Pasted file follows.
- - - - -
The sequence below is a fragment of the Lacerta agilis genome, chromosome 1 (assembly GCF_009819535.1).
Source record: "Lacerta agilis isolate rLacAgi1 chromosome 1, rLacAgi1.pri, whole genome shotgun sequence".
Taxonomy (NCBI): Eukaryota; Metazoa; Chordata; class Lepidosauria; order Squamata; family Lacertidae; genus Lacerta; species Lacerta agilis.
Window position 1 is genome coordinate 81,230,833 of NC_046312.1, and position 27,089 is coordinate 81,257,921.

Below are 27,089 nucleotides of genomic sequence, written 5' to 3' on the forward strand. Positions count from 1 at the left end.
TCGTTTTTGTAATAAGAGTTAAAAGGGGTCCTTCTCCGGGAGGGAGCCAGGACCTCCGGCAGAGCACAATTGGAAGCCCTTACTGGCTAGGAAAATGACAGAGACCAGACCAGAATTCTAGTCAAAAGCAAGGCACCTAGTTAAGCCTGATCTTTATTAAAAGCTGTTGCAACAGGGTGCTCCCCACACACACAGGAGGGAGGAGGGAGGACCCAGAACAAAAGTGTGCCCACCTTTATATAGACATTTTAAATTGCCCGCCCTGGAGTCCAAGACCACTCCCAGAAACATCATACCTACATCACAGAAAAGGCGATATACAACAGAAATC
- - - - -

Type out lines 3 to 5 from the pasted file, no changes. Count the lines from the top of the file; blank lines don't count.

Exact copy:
Taxonomy (NCBI): Eukaryota; Metazoa; Chordata; class Lepidosauria; order Squamata; family Lacertidae; genus Lacerta; species Lacerta agilis.
Window position 1 is genome coordinate 81,230,833 of NC_046312.1, and position 27,089 is coordinate 81,257,921.

Below are 27,089 nucleotides of genomic sequence, written 5' to 3' on the forward strand. Positions count from 1 at the left end.